Mel Pearson’s return to Ann Arbor last weekend was no happy homecoming.

After a 23-year stint as an assistant coach of the Michigan hockey team, Pearson accepted the head coaching position with Michigan Tech in 2011. Last weekend, the Wolverines welcomed the Huskies (1-6-1) to Yost Ice Arena — the first time in almost three decades that the two teams met on the home ice of either school.

Pearson’s team put up quite a fight, but both games of the two-game series ended with close Michigan victories. The Wolverines (6-1-1) triumphed on Friday in overtime, 3-2, and staved off a comeback the following night to win 2-1.

“We’ve had a real tough schedule, and I put our team in a tough spot,” Pearson said after Saturday’s game. “I did that for a reason. We want to play good teams in good buildings. … It can be frustrating.”

It doesn’t get much more difficult than facing No. 2 Michigan at Yost, but the competitiveness of both games was a testament to how far Pearson has brought the program in just two years. In 2010-11, the Huskies won four games and lost 30. But last year, Michigan Tech beat No. 1 Minnesota, No. 7 St. Cloud State and No. 14 Nebraska-Omaha, marquee wins for a program that hasn’t won a national championship since 1975 or made a Frozen Four since its last NCAA Tournament appearance in 1981.

And last December, the Huskies routed the Wolverines at the Great Lakes Invitational, going on to claim the tournament title for the first time in 32 years. Pearson’s teams won 29 games in two years entering this season, good for the best two-season stretch in the last 18 years of Michigan Tech hockey.

But last weekend, the Huskies’ only victories were moral ones.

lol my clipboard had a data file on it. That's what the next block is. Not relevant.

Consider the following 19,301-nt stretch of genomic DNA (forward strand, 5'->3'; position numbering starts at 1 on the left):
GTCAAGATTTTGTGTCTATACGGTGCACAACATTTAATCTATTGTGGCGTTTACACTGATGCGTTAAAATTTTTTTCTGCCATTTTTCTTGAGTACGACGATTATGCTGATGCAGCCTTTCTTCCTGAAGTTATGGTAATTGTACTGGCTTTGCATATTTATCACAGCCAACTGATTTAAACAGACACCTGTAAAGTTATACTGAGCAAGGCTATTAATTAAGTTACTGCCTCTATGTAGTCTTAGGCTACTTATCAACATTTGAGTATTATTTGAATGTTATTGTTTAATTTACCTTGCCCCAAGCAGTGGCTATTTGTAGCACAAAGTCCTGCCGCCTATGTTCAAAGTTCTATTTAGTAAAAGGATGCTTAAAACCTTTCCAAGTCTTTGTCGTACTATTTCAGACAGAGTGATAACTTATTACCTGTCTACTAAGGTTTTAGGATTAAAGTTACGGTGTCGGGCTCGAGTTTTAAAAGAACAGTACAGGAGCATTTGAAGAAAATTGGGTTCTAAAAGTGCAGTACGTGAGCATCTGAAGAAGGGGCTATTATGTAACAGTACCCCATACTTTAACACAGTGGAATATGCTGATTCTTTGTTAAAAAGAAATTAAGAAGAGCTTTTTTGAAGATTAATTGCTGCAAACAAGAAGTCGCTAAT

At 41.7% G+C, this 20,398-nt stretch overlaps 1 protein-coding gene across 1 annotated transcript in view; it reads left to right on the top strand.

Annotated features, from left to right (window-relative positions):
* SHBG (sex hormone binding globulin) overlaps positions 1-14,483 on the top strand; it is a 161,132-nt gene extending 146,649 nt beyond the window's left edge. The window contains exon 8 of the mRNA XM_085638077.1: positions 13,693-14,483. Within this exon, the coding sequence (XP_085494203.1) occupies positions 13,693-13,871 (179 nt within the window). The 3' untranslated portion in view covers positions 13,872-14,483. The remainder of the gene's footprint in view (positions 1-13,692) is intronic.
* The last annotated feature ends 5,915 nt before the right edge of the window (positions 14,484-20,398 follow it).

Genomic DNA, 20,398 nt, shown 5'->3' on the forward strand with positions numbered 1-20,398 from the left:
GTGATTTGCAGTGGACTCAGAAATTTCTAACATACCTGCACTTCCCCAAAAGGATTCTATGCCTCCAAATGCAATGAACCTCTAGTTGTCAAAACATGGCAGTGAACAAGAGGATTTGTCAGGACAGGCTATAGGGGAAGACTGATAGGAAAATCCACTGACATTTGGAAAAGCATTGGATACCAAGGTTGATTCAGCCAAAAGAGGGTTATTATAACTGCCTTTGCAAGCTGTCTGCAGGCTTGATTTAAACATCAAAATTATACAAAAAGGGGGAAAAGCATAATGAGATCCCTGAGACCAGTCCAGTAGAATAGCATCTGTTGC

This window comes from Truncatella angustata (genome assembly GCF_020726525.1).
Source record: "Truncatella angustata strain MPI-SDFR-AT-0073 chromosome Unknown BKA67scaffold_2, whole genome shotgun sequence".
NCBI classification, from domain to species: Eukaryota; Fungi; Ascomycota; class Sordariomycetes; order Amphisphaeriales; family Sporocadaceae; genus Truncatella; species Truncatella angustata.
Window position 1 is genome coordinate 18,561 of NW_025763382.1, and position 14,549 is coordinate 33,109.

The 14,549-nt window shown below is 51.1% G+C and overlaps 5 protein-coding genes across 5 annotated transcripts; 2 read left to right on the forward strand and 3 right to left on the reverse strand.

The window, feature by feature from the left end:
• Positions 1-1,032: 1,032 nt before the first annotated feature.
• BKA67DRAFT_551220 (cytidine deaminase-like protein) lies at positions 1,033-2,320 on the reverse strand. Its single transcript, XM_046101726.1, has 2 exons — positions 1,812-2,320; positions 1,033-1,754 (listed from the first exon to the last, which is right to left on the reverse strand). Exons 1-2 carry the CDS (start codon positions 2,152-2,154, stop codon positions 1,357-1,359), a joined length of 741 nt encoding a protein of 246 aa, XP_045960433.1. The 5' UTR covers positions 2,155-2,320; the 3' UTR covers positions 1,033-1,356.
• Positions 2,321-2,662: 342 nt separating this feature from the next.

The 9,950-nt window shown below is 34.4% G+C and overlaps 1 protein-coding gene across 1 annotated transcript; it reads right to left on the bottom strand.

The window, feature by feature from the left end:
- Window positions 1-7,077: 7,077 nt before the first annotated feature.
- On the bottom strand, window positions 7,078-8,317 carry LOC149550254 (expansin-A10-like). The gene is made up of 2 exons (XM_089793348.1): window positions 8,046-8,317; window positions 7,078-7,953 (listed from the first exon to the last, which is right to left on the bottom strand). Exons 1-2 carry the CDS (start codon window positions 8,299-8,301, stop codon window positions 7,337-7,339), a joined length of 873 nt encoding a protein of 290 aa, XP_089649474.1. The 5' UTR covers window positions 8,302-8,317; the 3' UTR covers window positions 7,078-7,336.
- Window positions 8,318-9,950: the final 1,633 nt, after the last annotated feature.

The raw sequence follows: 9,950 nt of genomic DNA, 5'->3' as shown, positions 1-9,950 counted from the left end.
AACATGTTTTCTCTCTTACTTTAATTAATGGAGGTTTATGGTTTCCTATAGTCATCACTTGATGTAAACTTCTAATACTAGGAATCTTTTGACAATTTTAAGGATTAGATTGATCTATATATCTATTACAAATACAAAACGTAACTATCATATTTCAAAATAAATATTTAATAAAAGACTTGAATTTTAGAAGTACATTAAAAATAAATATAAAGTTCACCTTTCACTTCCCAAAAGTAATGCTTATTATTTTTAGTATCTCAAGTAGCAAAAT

“We’ve taken our lumps right now,” Pearson said. “I think the record is a little misleading. I like the way we’re playing right now.”

Despite leaving Yost without a win, Pearson said his return was “awesome.” He already helped facilitate two more scheduled games between the programs — in Houghton, Mich. next year and back in Ann Arbor for 2015-16 — and hopes the former CCHA rivals continue to play regularly.

“(Yost) is a place I love,” Pearson said. “I know it’s a hard place to play and a hard place to win at, but I think it’s a great experience for our players.”

And though he and Michigan coach Red Berenson insisted the meeting between the two longtime friends and former colleagues was purely business, the two spared some time to catch up. Pearson brought with him a package of frozen pasties — the Upper Peninsula culinary staple — as a gift, and the two promised to stay in touch until they meet again.

“I love coach Berenson and Michigan hockey,” Pearson said. “I’m glad they’re doing well, and I’m really happy for them and I know they’re going to have a great year.”

Note: Berenson confirmed that defenseman Kevin Lohan successfully underwent surgery on Monday afternoon. The freshman suffered a right knee injury after sliding awkwardly into the boards on Friday. Berenson called the injury a “worst-case scenario” and that the procedure involved reconstruction. Lohan will miss at least three months.

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